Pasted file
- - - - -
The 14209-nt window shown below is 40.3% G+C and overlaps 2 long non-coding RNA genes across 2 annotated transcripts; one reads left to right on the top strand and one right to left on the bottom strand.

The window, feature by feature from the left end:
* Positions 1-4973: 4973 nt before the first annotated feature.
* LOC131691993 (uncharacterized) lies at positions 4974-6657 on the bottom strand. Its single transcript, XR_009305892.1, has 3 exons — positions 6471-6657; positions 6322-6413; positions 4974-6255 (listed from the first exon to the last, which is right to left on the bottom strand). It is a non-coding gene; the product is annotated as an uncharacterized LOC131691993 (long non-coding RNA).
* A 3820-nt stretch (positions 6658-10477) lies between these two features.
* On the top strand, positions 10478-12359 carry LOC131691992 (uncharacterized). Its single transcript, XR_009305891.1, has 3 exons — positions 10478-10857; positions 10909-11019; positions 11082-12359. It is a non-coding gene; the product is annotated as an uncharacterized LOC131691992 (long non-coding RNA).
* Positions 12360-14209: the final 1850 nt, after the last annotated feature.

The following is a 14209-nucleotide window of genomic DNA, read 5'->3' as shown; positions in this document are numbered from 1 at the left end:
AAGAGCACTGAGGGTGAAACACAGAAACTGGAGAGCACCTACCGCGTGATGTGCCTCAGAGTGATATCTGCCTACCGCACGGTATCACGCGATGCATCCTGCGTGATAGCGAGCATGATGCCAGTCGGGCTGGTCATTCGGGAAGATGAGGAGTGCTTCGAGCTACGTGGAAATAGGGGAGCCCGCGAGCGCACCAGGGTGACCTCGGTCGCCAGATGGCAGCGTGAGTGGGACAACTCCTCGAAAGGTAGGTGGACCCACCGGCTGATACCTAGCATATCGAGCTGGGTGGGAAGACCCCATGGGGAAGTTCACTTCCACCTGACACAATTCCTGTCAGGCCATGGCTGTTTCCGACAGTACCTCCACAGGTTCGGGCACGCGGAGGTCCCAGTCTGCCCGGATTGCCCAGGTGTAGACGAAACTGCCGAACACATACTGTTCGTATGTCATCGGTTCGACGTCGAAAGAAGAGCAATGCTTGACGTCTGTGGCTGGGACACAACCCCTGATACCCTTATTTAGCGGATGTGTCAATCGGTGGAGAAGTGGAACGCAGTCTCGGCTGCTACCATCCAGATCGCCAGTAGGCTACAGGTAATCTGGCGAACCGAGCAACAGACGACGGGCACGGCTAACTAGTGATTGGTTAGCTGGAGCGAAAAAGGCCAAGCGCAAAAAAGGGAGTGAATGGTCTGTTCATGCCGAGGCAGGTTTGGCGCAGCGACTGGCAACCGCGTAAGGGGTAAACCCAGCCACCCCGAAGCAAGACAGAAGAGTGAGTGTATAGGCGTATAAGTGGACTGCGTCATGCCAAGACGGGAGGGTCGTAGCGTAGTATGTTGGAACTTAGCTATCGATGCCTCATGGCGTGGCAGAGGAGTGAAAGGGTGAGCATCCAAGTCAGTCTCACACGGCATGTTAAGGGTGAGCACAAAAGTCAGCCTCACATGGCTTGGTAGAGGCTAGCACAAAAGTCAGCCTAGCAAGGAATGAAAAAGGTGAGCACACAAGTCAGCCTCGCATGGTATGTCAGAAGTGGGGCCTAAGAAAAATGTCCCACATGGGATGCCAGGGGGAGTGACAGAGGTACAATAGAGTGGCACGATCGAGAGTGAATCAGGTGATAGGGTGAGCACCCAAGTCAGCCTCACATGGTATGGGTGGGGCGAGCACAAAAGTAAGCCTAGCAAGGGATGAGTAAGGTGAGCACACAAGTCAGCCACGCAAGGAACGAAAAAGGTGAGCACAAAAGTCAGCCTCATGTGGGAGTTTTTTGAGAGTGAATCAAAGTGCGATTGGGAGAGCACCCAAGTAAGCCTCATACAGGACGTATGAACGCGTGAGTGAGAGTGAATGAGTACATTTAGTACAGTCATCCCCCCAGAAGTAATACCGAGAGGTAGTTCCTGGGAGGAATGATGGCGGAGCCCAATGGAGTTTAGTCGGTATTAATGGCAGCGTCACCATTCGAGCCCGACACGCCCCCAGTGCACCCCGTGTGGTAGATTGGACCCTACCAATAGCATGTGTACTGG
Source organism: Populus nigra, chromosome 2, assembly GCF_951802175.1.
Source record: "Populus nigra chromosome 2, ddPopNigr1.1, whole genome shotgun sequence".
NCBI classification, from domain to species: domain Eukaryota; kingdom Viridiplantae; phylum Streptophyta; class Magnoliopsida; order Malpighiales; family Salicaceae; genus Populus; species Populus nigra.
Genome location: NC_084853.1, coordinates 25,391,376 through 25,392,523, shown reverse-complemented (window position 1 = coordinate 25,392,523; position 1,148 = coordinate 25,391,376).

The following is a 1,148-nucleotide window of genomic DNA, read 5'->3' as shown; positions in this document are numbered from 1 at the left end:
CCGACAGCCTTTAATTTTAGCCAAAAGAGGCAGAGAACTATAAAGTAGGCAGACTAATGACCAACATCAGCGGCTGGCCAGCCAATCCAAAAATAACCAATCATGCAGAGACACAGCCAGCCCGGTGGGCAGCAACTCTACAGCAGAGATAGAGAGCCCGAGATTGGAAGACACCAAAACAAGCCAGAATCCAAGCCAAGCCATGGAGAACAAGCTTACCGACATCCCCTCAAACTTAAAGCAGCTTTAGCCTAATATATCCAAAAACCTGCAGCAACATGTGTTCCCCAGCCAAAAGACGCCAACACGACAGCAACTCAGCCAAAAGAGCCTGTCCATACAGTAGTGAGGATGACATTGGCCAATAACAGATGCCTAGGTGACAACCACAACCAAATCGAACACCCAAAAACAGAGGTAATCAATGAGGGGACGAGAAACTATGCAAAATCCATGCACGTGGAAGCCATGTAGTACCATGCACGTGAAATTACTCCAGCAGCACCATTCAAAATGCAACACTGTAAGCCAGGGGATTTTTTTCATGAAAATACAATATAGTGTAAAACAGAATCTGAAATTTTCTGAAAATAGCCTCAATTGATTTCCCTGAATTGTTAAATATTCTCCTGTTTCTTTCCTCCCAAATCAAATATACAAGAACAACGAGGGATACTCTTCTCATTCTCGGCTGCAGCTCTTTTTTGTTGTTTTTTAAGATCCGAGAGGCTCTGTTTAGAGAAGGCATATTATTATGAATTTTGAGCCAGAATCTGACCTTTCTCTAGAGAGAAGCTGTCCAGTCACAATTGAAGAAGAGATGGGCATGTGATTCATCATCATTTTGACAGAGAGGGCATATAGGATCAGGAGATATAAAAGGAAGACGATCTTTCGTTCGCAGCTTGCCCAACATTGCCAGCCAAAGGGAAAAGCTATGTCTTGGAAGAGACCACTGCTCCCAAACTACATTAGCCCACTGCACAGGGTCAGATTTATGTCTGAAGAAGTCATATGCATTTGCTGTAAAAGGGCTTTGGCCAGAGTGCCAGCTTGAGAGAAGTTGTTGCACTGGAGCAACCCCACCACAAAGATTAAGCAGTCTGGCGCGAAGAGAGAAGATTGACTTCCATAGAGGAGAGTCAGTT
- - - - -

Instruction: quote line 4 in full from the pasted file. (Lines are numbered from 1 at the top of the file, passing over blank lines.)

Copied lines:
* LOC131691993 (uncharacterized) lies at positions 4974-6657 on the bottom strand. Its single transcript, XR_009305892.1, has 3 exons — positions 6471-6657; positions 6322-6413; positions 4974-6255 (listed from the first exon to the last, which is right to left on the bottom strand). It is a non-coding gene; the product is annotated as an uncharacterized LOC131691993 (long non-coding RNA).